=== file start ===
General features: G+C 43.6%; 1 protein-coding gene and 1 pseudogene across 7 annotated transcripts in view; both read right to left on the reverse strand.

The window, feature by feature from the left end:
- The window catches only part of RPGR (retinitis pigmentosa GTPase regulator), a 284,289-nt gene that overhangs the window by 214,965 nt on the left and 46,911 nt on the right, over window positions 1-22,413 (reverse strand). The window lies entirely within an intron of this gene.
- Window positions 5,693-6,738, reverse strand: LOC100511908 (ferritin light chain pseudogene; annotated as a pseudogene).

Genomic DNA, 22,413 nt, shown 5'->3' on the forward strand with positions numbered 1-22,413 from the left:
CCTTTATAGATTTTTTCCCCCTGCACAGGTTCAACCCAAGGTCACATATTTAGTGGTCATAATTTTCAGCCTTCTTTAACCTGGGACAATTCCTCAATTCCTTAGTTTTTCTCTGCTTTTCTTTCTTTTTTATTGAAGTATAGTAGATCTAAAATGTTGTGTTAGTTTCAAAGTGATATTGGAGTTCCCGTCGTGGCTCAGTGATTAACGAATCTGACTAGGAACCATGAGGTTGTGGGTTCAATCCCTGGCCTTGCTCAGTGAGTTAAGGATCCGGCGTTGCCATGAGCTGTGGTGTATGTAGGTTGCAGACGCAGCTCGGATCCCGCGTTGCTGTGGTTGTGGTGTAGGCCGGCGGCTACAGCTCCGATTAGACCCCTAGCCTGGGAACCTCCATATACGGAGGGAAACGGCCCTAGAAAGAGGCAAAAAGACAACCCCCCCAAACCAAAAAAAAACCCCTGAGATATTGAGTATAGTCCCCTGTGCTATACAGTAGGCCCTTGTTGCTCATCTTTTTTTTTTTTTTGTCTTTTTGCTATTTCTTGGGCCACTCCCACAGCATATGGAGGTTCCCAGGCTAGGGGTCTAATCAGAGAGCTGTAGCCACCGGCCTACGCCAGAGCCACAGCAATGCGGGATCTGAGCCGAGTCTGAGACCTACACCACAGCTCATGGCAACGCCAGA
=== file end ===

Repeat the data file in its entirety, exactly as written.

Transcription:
General features: G+C 43.6%; 1 protein-coding gene and 1 pseudogene across 7 annotated transcripts in view; both read right to left on the reverse strand.

The window, feature by feature from the left end:
- The window catches only part of RPGR (retinitis pigmentosa GTPase regulator), a 284,289-nt gene that overhangs the window by 214,965 nt on the left and 46,911 nt on the right, over window positions 1-22,413 (reverse strand). The window lies entirely within an intron of this gene.
- Window positions 5,693-6,738, reverse strand: LOC100511908 (ferritin light chain pseudogene; annotated as a pseudogene).

Genomic DNA, 22,413 nt, shown 5'->3' on the forward strand with positions numbered 1-22,413 from the left:
CCTTTATAGATTTTTTCCCCCTGCACAGGTTCAACCCAAGGTCACATATTTAGTGGTCATAATTTTCAGCCTTCTTTAACCTGGGACAATTCCTCAATTCCTTAGTTTTTCTCTGCTTTTCTTTCTTTTTTATTGAAGTATAGTAGATCTAAAATGTTGTGTTAGTTTCAAAGTGATATTGGAGTTCCCGTCGTGGCTCAGTGATTAACGAATCTGACTAGGAACCATGAGGTTGTGGGTTCAATCCCTGGCCTTGCTCAGTGAGTTAAGGATCCGGCGTTGCCATGAGCTGTGGTGTATGTAGGTTGCAGACGCAGCTCGGATCCCGCGTTGCTGTGGTTGTGGTGTAGGCCGGCGGCTACAGCTCCGATTAGACCCCTAGCCTGGGAACCTCCATATACGGAGGGAAACGGCCCTAGAAAGAGGCAAAAAGACAACCCCCCCAAACCAAAAAAAAACCCCTGAGATATTGAGTATAGTCCCCTGTGCTATACAGTAGGCCCTTGTTGCTCATCTTTTTTTTTTTTTTGTCTTTTTGCTATTTCTTGGGCCACTCCCACAGCATATGGAGGTTCCCAGGCTAGGGGTCTAATCAGAGAGCTGTAGCCACCGGCCTACGCCAGAGCCACAGCAATGCGGGATCTGAGCCGAGTCTGAGACCTACACCACAGCTCATGGCAACGCCAGA